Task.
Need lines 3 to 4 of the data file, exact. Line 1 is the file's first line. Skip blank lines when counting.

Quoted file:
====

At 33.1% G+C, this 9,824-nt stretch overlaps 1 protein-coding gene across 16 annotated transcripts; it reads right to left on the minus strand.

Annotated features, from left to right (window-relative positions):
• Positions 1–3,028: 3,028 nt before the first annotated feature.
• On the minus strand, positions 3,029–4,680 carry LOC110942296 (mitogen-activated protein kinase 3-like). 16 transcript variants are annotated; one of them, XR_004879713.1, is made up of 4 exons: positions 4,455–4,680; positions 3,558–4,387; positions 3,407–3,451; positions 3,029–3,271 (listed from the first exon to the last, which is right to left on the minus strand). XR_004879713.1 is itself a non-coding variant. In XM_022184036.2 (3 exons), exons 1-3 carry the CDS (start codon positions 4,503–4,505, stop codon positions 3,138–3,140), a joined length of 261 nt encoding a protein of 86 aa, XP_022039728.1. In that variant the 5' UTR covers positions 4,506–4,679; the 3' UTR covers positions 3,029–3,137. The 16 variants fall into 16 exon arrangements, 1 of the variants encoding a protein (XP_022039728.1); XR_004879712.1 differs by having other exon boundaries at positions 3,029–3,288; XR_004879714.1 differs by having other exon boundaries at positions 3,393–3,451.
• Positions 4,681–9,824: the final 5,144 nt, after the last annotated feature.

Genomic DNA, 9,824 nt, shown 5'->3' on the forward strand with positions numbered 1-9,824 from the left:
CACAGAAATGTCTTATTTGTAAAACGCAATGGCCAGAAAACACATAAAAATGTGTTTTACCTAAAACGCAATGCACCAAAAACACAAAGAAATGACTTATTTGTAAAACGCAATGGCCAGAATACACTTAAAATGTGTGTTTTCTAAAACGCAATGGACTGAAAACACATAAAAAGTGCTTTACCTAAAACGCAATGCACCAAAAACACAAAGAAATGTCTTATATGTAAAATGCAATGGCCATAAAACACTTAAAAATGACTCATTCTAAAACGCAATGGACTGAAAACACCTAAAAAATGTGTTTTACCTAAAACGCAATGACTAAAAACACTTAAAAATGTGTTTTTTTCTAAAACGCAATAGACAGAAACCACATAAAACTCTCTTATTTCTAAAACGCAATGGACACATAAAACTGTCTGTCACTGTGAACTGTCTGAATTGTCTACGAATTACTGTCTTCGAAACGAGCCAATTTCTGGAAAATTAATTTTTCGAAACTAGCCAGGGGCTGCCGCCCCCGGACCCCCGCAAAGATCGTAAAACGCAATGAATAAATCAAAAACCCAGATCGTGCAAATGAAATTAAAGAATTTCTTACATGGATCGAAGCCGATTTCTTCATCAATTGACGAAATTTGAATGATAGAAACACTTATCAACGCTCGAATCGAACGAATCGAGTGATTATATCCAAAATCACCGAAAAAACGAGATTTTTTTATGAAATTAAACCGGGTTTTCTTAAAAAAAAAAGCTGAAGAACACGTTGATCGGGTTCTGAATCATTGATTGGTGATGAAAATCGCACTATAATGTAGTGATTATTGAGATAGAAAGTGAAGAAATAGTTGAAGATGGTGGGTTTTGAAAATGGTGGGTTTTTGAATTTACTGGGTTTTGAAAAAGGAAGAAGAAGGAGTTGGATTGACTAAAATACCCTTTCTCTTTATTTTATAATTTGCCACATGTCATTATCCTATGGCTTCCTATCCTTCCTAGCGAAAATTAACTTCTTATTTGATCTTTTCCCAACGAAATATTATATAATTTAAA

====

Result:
• Positions 1–3,028: 3,028 nt before the first annotated feature.
• On the minus strand, positions 3,029–4,680 carry LOC110942296 (mitogen-activated protein kinase 3-like). 16 transcript variants are annotated; one of them, XR_004879713.1, is made up of 4 exons: positions 4,455–4,680; positions 3,558–4,387; positions 3,407–3,451; positions 3,029–3,271 (listed from the first exon to the last, which is right to left on the minus strand). XR_004879713.1 is itself a non-coding variant. In XM_022184036.2 (3 exons), exons 1-3 carry the CDS (start codon positions 4,503–4,505, stop codon positions 3,138–3,140), a joined length of 261 nt encoding a protein of 86 aa, XP_022039728.1. In that variant the 5' UTR covers positions 4,506–4,679; the 3' UTR covers positions 3,029–3,137. The 16 variants fall into 16 exon arrangements, 1 of the variants encoding a protein (XP_022039728.1); XR_004879712.1 differs by having other exon boundaries at positions 3,029–3,288; XR_004879714.1 differs by having other exon boundaries at positions 3,393–3,451.